What Your Teens Should Know Before Using Snapchat
What Your Teens Should Know Before Using Snapchat

by Heidi Raker

With 110+ million daily users, Snapchat has overtaken Facebook and Twitter as the new go-to app for teen’s social interactions.

The Snapshot app allows teens to send instant temporary photos and videos, which are spontaneous, carefree, and have no long-term traceability- everything a teen would want when talking to friends.

The app encourages creativity and humor through its regularly updated features. Creating Snapchat stories, being able to draw and animate photos, deciding the length and viewership, all make Snapchat ideal for and attractive to kids. But what do we really know about the app? Unlike Facebook and Twitter, there are no posts or comments to follow and we cannot see another user’s friends or followers, making it hard for us to know what our teens are saying and to whom they are saying it to.

There are many concerns surrounding teens’ use of social media, so a social media app that has no traceability naturally heightens these fears. Bullying has been a huge issue across all social networks. Teens can use these popular networks to send hurtful messages to one another and exclude those deemed unpopular. How do you know your teen is not victimizing a peer or is the victim of Snapchat bullying? It is important to guide and express to your teen what is acceptable to post and send to their peers.

This problem is not unique to Snapchat, but the very nature of the app raises the issue of security. There are over 400 million Snaps sent a day to a global audience, so who is receiving those photos and videos? There is a trend amongst teenagers to gain the highest amount of followers they can whether they know the person or not; friends of friends, celebrities and random inviters are just some of the folks your teen could be adding to their ‘private’ account. Being able to send an image across the world is an example of technology at its finest. However, teens must be aware that not everyone is as carefree and innocent as their photos may be. There will always be ‘trolls’ and others looking to exploit underage teenagers.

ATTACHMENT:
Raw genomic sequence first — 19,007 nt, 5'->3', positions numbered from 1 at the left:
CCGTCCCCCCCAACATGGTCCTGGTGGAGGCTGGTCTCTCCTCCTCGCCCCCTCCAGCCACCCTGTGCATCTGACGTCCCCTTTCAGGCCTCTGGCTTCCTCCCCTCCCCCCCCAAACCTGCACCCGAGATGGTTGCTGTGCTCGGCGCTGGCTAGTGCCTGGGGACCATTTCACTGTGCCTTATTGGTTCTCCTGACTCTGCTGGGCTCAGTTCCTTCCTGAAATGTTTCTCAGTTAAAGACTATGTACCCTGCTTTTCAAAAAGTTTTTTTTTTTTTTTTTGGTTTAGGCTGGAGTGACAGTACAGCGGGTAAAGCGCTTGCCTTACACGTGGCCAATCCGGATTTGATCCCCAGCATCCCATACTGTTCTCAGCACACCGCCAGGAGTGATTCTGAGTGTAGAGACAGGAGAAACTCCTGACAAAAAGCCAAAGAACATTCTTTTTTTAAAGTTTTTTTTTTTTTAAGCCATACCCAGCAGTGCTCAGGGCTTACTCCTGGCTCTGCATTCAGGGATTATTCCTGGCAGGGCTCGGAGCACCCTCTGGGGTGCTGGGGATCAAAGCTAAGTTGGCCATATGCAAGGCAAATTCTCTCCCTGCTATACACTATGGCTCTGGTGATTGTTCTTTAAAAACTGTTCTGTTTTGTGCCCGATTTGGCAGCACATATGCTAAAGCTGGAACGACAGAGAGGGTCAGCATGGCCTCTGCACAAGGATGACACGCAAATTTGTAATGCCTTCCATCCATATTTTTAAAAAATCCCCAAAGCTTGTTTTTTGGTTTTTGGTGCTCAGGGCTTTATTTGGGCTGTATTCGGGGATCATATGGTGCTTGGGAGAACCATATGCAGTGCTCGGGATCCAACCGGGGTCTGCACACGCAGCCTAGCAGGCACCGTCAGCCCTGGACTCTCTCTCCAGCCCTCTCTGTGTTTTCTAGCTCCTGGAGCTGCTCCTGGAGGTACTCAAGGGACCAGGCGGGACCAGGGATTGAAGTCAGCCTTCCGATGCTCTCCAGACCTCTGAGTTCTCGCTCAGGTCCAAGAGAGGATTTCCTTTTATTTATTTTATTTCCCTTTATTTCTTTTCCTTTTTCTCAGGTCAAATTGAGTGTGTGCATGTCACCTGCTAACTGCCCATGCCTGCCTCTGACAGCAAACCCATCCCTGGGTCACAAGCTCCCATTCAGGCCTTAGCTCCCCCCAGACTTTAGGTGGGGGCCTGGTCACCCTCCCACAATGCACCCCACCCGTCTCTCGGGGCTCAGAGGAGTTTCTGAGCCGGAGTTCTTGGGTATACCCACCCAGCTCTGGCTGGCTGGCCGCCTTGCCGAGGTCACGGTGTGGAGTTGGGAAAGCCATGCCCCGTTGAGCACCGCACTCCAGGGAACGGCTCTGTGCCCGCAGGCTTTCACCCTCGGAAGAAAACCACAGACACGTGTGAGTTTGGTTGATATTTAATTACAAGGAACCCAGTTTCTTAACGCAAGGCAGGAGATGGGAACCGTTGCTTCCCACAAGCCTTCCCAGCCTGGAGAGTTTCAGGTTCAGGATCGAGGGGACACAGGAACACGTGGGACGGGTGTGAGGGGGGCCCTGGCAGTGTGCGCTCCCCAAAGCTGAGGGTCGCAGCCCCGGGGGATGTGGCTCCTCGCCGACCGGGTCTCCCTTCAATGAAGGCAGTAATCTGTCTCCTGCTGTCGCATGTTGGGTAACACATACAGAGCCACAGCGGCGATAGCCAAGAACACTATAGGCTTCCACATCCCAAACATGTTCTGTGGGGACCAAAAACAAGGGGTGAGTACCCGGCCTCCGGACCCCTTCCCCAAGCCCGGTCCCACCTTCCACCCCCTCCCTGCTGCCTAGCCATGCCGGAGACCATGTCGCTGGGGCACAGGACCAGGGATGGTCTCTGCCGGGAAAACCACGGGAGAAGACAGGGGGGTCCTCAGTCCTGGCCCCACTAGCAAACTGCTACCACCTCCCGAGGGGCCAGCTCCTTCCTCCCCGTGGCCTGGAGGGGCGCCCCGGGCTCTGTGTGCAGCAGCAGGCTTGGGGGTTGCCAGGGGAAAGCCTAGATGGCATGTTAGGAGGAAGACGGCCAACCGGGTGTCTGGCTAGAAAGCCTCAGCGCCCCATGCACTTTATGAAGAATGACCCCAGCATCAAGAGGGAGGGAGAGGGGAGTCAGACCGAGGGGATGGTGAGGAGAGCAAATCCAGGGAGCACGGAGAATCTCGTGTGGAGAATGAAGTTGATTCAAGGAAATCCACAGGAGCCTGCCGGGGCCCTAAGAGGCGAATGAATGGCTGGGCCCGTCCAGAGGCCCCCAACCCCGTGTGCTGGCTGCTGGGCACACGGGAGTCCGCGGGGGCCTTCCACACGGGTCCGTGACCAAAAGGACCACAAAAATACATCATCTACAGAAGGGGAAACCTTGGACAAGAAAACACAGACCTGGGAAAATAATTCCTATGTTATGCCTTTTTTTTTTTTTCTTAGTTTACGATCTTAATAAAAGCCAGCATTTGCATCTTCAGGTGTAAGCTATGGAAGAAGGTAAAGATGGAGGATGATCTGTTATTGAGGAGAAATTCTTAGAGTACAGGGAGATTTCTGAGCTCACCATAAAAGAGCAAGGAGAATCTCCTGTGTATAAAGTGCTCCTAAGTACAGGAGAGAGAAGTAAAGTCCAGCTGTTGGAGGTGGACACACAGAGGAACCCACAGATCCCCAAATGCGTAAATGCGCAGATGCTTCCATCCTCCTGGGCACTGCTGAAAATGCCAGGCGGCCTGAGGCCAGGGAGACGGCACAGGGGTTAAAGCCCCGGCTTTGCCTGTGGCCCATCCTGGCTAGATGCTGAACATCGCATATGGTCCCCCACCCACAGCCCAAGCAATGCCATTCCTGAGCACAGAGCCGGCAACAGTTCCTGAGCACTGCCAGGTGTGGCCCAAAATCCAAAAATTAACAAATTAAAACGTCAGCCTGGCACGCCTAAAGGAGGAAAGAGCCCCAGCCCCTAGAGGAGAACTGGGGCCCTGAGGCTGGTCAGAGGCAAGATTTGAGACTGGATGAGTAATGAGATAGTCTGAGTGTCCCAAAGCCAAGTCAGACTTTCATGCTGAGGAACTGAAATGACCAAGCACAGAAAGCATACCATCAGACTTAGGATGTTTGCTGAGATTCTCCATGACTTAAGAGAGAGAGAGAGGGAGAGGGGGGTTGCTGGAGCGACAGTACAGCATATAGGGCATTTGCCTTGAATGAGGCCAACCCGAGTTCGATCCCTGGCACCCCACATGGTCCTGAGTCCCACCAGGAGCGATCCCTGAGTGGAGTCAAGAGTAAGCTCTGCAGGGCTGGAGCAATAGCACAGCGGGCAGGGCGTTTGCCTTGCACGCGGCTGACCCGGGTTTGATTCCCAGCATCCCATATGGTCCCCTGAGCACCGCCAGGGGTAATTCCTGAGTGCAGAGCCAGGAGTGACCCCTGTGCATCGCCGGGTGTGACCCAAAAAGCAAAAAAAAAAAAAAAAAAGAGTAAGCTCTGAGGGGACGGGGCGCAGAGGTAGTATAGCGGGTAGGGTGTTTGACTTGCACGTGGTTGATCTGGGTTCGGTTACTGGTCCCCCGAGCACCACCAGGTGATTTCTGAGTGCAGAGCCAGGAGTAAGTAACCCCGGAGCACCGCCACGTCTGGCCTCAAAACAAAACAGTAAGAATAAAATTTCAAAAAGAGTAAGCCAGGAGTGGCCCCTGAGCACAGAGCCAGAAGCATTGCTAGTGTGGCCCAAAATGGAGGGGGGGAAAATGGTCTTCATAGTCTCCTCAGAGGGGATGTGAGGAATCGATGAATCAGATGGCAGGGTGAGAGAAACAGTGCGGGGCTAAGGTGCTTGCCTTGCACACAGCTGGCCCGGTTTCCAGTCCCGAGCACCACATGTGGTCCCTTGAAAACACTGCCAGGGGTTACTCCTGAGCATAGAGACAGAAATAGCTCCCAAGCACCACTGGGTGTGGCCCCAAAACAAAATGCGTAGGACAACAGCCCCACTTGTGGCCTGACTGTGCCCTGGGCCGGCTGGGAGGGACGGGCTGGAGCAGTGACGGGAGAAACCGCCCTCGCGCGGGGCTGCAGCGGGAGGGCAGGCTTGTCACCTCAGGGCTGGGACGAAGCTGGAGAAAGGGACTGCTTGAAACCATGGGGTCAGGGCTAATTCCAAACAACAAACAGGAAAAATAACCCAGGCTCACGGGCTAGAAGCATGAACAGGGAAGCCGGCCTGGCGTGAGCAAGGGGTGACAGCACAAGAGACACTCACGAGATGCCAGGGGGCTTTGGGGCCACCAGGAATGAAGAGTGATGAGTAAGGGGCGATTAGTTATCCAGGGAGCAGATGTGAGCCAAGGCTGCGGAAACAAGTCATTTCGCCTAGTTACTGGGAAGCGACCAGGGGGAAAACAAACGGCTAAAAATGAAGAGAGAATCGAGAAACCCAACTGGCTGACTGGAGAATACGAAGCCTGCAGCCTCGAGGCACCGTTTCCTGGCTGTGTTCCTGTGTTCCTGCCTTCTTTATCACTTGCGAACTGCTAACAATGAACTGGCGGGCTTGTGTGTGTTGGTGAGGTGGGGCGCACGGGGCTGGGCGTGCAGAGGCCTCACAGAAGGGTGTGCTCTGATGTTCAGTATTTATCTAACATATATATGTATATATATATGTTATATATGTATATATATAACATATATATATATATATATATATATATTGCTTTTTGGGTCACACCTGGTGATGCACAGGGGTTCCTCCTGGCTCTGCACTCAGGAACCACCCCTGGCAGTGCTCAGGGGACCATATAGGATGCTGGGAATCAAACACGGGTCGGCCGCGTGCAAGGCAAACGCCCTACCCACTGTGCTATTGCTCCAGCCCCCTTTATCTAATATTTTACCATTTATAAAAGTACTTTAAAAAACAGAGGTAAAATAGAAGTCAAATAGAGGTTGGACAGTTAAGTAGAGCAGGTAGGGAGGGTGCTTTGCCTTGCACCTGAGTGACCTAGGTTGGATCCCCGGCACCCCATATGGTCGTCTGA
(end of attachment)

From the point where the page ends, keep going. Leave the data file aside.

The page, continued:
Teens see Snapchat as a short-term and fun way to connect and express themselves. This means they see no lasting effects of sending inappropriate photos and videos to one another. There are countless concerns we hold as parents knowing our children do not understand the severity or long-term ramifications of sending these types of images. The screenshot feature also allows Snap images to become permanently saved onto a recipient's phone, which makes the inappropriate photo a lasting image which can be sent and re-sent without your teen’s permission.

Adding to this concern, Snapchat owns the right to every Snap that is sent through their network, which means sending a 10 second photo may be picked up and viewed for a lot longer than your teen’s desired time. Each multimedia message sent from your teen’s Snapchat account is liable to them and they can face public backlash and legal consequences should it be severe enough, which is a concern considering how often a teenager will have a phone stolen, lost or lend it to a friend. It is issues like these your teen does not understand. When Snapchat transitions from temporary fun to permanent post, those concerns multiply. Speaking candidly with your teen about the right way to use Snapchat, along with its risks and benefits will help them enjoy the upside of this popular app.


Heidi Raker, mother of three tech-obsessed teens, has written about lifestyle products and parenting for over 30 years. She has a no-cellphone-at-meals policy, which remains one of her biggest family challenges.

Article: Copyright © iHaveNet

Software & Apps: "What Your Teens Should Know Before Using Snapchat"